– What can we do on our own? We can track how the condition affects (if it does) sensations in the body and the appearance of some unusual sensations; how it affects the ability to rationally think, perceive, remember information; and the main emotional background. We can listen to ourselves: what emotions are most often manifested, what behavioral features have appeared that did not exist before.
The psychologist advises to assess your condition on a ten-point scale:
- if the emotional state is so strong that it does not lend itself to any independent control (9-10 points), seriously affecting the usual way of life, then the help of a psychiatrist and medication support is needed.
- If the level of fears is 4-6 points, the help of a psychologist or psychotherapist is needed. If high anxiety is presented in the form of a formula, then it will look like this: overestimation of danger (due to the so-called “thinking errors”) + underestimation of personal coping (subjective experience of helplessness coupled with uncertainty) = high anxiety.
- If the level of anxiety is 2-4 points, various self-adapted exercises from the cognitive-behavioral approach may be appropriate. It is necessary to understand which thoughts affect the underlying fear. These thoughts can be influenced through reformulation and rethinking. Even today, there are many offers for group support.
Your Loved Ones Have Coronaphobia: How to Help
Neurosis can happen to any person, no one is immune from this, psychiatrist Pavel Alfimov says. Sometimes, to relieve its symptoms, it is enough to talk calmly and provide basic support, for example, help with everyday problems, especially when it comes to the elderly.
“If your loved ones have signs of an anxiety-phobic disorder (for example, associated with coronavirus infection),” psychiatrist Pavel Alfimov says, “I would recommend providing them with “rational” support. In other words, share with them the confidence they already lack.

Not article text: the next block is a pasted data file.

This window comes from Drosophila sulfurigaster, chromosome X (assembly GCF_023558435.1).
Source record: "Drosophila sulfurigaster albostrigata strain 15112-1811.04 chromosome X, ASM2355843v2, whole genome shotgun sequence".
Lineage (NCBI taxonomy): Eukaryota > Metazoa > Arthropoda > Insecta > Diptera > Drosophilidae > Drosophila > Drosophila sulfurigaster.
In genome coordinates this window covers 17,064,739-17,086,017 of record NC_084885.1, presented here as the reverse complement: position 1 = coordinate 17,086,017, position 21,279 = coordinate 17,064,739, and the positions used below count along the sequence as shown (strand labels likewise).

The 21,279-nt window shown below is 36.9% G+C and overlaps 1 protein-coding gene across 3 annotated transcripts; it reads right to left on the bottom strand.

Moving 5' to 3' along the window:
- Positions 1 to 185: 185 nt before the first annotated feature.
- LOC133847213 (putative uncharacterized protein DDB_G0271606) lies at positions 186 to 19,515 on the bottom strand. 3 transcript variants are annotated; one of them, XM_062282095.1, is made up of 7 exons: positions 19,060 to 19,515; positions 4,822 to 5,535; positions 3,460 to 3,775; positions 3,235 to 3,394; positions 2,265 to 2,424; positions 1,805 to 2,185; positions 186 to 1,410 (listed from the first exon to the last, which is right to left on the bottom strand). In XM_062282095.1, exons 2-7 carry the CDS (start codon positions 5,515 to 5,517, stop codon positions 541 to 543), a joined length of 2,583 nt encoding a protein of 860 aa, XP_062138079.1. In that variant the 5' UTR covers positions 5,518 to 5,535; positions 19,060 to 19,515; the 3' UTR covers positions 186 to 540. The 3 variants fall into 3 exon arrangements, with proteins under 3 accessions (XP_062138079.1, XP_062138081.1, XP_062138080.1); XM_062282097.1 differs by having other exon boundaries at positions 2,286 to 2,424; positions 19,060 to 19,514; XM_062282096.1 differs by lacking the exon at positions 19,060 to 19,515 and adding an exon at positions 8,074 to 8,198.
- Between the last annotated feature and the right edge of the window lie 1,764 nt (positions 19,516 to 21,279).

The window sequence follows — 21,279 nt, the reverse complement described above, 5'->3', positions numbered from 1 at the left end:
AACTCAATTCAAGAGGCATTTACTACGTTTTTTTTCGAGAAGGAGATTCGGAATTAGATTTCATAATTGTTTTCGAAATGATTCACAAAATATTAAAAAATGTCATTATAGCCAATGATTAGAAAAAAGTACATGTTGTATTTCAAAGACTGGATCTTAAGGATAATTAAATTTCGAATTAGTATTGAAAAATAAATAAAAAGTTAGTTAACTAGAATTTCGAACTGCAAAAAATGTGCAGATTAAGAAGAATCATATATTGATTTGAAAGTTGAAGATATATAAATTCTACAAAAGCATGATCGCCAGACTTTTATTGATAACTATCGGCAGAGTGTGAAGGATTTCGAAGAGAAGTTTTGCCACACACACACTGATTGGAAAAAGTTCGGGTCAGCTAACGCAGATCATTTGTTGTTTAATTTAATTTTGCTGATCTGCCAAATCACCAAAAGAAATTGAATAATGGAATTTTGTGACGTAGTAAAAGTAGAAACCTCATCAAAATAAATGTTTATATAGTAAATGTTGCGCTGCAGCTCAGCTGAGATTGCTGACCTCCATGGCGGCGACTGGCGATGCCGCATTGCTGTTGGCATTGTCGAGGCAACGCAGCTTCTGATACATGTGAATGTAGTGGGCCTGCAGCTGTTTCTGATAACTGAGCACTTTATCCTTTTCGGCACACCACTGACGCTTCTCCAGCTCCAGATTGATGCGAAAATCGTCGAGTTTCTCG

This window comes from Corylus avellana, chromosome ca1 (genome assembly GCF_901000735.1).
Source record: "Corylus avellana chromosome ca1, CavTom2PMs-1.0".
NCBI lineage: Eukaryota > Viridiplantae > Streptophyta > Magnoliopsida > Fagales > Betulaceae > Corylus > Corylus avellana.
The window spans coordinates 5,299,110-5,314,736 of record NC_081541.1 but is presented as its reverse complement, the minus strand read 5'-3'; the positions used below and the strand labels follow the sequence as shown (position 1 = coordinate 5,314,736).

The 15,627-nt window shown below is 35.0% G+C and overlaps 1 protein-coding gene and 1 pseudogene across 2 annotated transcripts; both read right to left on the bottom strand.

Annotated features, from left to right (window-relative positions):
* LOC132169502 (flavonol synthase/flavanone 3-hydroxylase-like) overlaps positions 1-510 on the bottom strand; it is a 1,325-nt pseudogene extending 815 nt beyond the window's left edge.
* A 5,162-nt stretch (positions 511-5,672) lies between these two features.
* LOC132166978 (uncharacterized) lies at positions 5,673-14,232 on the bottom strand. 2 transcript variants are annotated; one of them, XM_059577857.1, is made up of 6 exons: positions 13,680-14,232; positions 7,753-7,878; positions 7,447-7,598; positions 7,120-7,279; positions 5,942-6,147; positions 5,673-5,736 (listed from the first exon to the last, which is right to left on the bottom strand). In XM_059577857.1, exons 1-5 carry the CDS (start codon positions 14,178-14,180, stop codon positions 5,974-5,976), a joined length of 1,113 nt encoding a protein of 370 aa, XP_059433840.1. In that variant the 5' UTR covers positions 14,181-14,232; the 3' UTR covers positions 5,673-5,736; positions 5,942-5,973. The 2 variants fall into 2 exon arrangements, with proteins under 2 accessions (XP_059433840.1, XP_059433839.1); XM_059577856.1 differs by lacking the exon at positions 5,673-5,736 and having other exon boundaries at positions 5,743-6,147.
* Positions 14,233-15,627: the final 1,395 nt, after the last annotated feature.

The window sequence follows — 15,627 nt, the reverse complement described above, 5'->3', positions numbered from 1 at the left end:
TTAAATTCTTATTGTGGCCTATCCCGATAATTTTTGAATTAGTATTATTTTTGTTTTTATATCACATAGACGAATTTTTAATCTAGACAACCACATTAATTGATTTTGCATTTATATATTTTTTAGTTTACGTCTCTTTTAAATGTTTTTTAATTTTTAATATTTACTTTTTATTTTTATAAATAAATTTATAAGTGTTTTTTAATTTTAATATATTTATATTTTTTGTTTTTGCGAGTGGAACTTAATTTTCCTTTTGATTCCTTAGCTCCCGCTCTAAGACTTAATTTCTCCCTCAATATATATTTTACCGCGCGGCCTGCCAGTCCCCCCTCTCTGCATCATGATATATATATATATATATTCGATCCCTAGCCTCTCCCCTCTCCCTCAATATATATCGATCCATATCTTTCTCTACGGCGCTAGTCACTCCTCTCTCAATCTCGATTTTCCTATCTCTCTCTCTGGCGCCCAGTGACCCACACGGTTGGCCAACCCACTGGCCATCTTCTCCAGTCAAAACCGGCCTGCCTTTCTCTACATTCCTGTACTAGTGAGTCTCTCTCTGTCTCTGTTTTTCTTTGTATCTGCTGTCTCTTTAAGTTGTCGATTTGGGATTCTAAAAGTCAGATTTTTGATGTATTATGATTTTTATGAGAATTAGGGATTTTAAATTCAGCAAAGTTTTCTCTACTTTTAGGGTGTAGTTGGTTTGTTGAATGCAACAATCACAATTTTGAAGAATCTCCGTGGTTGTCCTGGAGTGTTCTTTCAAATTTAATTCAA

It is correct to comply with reasonable security measures recommended by the Ministry of Health. Washing all surfaces with alcohol three times a day is wrong and tiring. Observing the regime of social distance and isolation in accordance with the instructions of the authorities is correct. Staying at home without getting out and disappearing from the world is wrong and counterproductive.
Also, if you suspect excessive anxiety in a loved one, and it is clear that he himself suffers from this, you can arrange for him to consult with a specialist in the field of mental health, psychologist Victoria Naumova advises.
– Now it can even be done online. Find out if the specialist has anxiety management skills. If psychiatric help and medication support is needed, then it is better to combine it with psychotherapy.
According to recent publications, coronaphobia may be more susceptible to people who feel vulnerable to illness, prone to anxiety, or unable to deal with uncertainty. During the period of quarantine, isolation and self-isolation, existing mental health disorders can also exacerbate, which can lead to panic attacks, chronophobia (fear of the passage of time) and the development of suicidal tendencies.
Translated by Alyona Malafeeva